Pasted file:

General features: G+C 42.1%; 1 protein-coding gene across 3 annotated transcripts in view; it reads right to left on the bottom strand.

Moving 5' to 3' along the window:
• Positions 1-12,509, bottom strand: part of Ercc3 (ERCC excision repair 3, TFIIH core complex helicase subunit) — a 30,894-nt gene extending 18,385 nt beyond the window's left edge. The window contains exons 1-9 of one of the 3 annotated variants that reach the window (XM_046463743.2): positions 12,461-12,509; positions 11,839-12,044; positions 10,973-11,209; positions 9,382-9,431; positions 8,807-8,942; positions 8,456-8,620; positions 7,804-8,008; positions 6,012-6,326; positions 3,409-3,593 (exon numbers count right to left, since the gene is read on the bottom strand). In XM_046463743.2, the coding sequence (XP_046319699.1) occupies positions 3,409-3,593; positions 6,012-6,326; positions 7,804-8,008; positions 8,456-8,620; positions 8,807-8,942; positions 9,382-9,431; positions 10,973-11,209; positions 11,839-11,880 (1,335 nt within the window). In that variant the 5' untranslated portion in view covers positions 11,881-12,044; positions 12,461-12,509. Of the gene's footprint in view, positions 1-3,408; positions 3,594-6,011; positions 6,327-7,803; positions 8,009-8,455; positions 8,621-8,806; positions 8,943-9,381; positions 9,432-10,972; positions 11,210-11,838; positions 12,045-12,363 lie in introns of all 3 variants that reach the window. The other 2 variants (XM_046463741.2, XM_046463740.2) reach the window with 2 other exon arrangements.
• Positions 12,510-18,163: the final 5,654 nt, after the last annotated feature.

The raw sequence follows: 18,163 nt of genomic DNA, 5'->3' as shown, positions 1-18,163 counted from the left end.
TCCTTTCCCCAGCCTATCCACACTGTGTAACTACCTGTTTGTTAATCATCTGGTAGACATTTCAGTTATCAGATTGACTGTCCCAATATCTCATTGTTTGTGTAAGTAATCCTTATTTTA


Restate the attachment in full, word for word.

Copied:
General features: G+C 42.1%; 1 protein-coding gene across 3 annotated transcripts in view; it reads right to left on the bottom strand.

Moving 5' to 3' along the window:
• Positions 1-12,509, bottom strand: part of Ercc3 (ERCC excision repair 3, TFIIH core complex helicase subunit) — a 30,894-nt gene extending 18,385 nt beyond the window's left edge. The window contains exons 1-9 of one of the 3 annotated variants that reach the window (XM_046463743.2): positions 12,461-12,509; positions 11,839-12,044; positions 10,973-11,209; positions 9,382-9,431; positions 8,807-8,942; positions 8,456-8,620; positions 7,804-8,008; positions 6,012-6,326; positions 3,409-3,593 (exon numbers count right to left, since the gene is read on the bottom strand). In XM_046463743.2, the coding sequence (XP_046319699.1) occupies positions 3,409-3,593; positions 6,012-6,326; positions 7,804-8,008; positions 8,456-8,620; positions 8,807-8,942; positions 9,382-9,431; positions 10,973-11,209; positions 11,839-11,880 (1,335 nt within the window). In that variant the 5' untranslated portion in view covers positions 11,881-12,044; positions 12,461-12,509. Of the gene's footprint in view, positions 1-3,408; positions 3,594-6,011; positions 6,327-7,803; positions 8,009-8,455; positions 8,621-8,806; positions 8,943-9,381; positions 9,432-10,972; positions 11,210-11,838; positions 12,045-12,363 lie in introns of all 3 variants that reach the window. The other 2 variants (XM_046463741.2, XM_046463740.2) reach the window with 2 other exon arrangements.
• Positions 12,510-18,163: the final 5,654 nt, after the last annotated feature.

The raw sequence follows: 18,163 nt of genomic DNA, 5'->3' as shown, positions 1-18,163 counted from the left end.
TCCTTTCCCCAGCCTATCCACACTGTGTAACTACCTGTTTGTTAATCATCTGGTAGACATTTCAGTTATCAGATTGACTGTCCCAATATCTCATTGTTTGTGTAAGTAATCCTTATTTTA